The French composer Florent Schmitt was born on 28 September, 1870; he died in 1958. Marking the anniversary of his birth, this week’s blog presents a small selection of his compositions. If you’re unfamiliar with his works, we hope our choice will tempt you to explore further this intriguing composer’s output. For now, we’ll let the sizzle for the scene be set by one of Naxos’ most recorded artists, the conductor JoAnn Falletta:
“Much of my conducting career has been devoted to performing and recording little known works of the past, unjustly neglected jewels, inexplicably forgotten treasures. But once in a while the musicians of the Buffalo Philharmonic and I discover repertoire of such astonishing originality and depth that it is a complete mystery as to why it has languished, rarely heard.
Such is the case with French composer Florent Schmitt. His music, quintessentially French, moves beyond impressionism into a lush and tangled world of dark poetry and sumptuous story-telling. Rhapsodic, brooding, startlingly beautiful, Schmitt’s language is deeply personal – passionate yet extraordinarily detailed, sophisticated and elusive.
His incidental music for Antony and Cleopatra (8.573521) amazed us with its rough strength and sweeping lyricism, its subtlety and its extravagance. The tale of the doomed lovers is set as a fresco of six scenes that encompass a glittering, dusky, disturbing poem of love and death. In music that can only be described as a masterpiece, Schmitt fashions a complicated kaleidoscope of emotional turmoil, and in the final analysis preserves a heartrending nobility and grandeur for the protagonists.”
Here’s an extract from JoAnn Falletta’s recording of that music with the Buffalo Philharmonic: Cleopatra’s tomb.
Antony and Cleopatra:
Schmitt originally composed La Tragédie de Salomé to accompany a ballet in seven scenes; it was first performed in 1907, but remained unpublished. That hour-long version (8.223448) was scored for reduced orchestral forces, and Schmitt decided to revisit the music two years later and produce a second version, half the length, but now arranged for full orchestra. It was premiered in 1911. At the other end of the spectrum, he also prepared a version for solo piano (8.572194) that was published in 1913. Schmitt, a gifted pianist, realised the piano reduction himself, thereby giving it due authenticity. The final section of the symphonic poem version (CD93.223) which we play here is titled Danse de l’effroi (Dance of Fear). It’s in 5/4 time and features apocalyptic chromaticism and savagely hammered-out chords. Igor Stravinsky, the score’s dedicatee, wrote to Schmitt in a letter dated 23 February 1912, “Dear God it’s beautiful! It’s one of the greatest masterpieces in modern music.”
La Tragédie de Salomé:
Following his studies in piano and harmony at the Nancy Conservatoire, Schmitt’s mentors in Paris included the composers Théodore Dubois, Jules Massenet and, after fulfilling his required military service, Gabriel Fauré. In 1900, after four previous attempts, Schmitt won the coveted Prix de Rome composition competition which allowed him four years of untroubled artistic growth. Rather than staying in Rome to compose, as expected to, he travelled extensively to the Mediterranean countries, Islamic Turkey, western Asia, northern Europe, and back to the fertile creative atmosphere of Paris, gleaning influences along the way. He continued an inveterate traveller later in life and produced two volumes of Feuillets de voyage (Travel Pages) (GP623) for piano duo that marked this love of travel. From Volume 2, here’s the Mazurka.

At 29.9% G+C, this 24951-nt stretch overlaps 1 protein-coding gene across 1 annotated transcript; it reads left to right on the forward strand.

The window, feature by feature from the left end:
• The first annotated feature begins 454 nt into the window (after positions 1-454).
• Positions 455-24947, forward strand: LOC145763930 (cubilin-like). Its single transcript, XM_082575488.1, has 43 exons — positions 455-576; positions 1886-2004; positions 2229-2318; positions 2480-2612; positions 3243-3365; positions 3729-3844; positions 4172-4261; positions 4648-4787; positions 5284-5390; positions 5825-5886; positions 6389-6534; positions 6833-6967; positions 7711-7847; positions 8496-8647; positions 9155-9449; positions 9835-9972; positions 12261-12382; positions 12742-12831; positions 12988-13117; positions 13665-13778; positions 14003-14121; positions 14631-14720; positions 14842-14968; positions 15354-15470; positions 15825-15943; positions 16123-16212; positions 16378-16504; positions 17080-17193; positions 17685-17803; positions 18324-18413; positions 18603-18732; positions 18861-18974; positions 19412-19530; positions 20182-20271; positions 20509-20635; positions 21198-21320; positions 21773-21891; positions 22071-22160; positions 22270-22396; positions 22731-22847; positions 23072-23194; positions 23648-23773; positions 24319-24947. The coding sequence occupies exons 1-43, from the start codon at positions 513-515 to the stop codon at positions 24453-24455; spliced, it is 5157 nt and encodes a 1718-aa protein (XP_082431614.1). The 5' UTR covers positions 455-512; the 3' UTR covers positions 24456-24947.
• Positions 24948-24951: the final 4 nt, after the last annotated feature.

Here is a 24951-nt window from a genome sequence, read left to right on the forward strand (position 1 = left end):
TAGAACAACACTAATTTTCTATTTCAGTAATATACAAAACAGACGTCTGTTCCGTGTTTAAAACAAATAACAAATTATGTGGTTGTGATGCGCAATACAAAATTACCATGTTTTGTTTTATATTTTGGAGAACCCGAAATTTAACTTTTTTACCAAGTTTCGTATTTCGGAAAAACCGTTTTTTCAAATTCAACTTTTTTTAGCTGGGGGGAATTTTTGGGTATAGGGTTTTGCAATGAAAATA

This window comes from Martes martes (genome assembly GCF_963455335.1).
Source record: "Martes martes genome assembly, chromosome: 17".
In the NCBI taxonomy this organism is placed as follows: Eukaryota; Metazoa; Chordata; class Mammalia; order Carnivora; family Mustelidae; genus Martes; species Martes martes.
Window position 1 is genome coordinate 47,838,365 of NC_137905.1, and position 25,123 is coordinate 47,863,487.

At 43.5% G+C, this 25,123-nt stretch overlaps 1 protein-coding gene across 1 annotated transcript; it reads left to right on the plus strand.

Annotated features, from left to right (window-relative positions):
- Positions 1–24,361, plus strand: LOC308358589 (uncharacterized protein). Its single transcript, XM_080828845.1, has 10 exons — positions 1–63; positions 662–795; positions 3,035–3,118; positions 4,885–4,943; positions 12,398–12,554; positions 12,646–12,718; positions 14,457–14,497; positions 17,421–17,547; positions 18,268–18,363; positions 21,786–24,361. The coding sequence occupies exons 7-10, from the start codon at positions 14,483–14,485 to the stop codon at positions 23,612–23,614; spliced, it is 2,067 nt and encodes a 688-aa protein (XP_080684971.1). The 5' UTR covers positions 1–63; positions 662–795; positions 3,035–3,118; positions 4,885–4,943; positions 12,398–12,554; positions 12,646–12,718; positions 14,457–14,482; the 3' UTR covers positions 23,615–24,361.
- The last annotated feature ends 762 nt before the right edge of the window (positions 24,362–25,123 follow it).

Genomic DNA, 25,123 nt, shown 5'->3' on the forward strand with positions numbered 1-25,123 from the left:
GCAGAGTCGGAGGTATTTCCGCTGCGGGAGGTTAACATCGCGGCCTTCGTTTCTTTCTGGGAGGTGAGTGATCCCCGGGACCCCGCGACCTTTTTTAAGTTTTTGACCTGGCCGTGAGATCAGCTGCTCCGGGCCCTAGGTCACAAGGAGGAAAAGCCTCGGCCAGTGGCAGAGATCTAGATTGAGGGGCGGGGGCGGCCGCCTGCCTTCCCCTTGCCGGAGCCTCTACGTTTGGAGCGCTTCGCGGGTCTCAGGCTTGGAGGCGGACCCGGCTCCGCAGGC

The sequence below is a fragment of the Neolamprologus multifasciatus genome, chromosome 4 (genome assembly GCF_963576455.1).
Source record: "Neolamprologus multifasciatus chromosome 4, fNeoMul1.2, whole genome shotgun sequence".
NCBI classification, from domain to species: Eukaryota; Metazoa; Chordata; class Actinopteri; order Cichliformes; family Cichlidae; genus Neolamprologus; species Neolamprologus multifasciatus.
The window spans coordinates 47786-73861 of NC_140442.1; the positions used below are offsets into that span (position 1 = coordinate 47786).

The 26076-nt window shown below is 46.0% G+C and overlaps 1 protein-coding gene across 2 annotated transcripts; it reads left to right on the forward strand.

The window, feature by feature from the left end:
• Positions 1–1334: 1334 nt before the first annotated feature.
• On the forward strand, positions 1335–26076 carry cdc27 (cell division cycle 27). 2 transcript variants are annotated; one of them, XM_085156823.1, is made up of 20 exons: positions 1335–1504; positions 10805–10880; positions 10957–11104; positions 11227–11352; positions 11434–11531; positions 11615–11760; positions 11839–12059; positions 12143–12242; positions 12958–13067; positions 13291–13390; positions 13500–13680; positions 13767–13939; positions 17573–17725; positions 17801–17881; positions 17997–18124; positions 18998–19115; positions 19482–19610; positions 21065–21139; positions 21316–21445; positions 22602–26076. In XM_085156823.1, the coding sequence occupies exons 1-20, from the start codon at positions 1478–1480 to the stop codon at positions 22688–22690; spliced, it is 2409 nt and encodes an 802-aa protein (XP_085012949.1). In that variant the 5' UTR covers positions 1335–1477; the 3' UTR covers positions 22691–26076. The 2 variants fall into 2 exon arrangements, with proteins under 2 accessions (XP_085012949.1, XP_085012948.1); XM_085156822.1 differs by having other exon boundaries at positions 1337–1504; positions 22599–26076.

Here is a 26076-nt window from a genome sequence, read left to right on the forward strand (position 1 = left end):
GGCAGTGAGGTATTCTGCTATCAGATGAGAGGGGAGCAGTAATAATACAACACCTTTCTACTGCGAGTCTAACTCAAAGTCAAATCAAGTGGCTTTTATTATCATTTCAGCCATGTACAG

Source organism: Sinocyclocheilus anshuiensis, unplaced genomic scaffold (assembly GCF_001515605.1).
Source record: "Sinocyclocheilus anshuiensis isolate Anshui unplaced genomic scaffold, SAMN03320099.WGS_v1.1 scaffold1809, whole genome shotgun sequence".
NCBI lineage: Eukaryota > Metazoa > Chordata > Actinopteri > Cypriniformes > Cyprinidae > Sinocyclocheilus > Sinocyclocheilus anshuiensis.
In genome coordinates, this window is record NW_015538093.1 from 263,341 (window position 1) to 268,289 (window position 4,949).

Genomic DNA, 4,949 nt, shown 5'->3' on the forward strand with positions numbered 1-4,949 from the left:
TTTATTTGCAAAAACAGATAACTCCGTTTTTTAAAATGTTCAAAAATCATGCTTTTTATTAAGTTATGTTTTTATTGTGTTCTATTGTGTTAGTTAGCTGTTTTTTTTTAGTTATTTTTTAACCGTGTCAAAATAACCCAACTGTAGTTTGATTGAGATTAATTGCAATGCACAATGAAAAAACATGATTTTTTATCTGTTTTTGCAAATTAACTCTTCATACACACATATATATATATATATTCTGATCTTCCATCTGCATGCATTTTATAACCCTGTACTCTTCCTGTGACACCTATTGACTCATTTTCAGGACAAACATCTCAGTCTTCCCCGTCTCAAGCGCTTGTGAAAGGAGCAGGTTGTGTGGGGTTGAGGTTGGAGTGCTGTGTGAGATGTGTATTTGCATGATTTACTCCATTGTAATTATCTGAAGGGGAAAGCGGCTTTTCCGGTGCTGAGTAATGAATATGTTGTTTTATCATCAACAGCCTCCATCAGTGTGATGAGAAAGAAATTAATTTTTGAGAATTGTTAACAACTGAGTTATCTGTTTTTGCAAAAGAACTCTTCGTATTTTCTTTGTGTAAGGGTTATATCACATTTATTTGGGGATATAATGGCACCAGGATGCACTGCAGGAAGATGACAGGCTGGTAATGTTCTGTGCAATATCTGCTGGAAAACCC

Feuillets de voyage (Travel Pages):
Schmitt, a composer, pianist and a critic, viewed himself as an artist unfettered by any particular school. Yet, having studied under Fauré and felt the influence Debussy, his work does reveal links to the tradition of Impressionism, not least in one of his later works, the Suite en rocaille (8.570444) for flute quintet, in which vigour, elegance and passion combine. The work was presented on 21 June 1937 at the fifteenth Festival of the International Society for Contemporary Music, and was listed by the Russian-born American conductor, author, pianist and composer Nicolas Slonimsky as “a work in an elegant rococo style by the dean of French modernists, Florent Schmitt.” We can listen to the work’s final movement.
Suite en rocaille:
We’ll end this amuse-bouche of Schmitt’s varied and ever-tasteful output with more music for the stage, this time a collaborative work that featured a set of stylised dances for a children’s ballet, L’Éventail de Jeanne (Jean’s Fan) (8.573354). ‘Jeanne’ refers to the Parisian hostess and patroness of the arts, Jeanne Dubost, who ran a children’s ballet school. She was at the centre of a group of musicians and writers for whom she would organise musical soirées. In the spring of 1927 she presented ten of her composer friends each with a leaf from her fan, asking them to write a short dance for her pupils. The list included Pierre-Octave Ferroud, Jacques Ibert, Alexis Roland-Manuel, Marcel Delannoy, Albert Roussel, Darius Milhaud, Francis Poulenc, Georges Auric, and Florent Schmitt.
Schmitt provided the final, and longest movement, writing not original music, but resurrecting a Carnival Waltz he had written some twenty years earlier to conclude the ballet with a danse générale. Practical considerations were clearly not a top priority for Schmitt, since his Kermesse-Valse requires considerably larger forces than for the previous dances. Nevertheless, the expanded scoring affords a truly grand finale, which effectively combines a romantic waltz with the fun and frolics of a carnival, and provides a suitable full-stop to our short introduction to the music of this colourful, captivating composer.
L’Éventail de Jeanne (Jean’s Fan):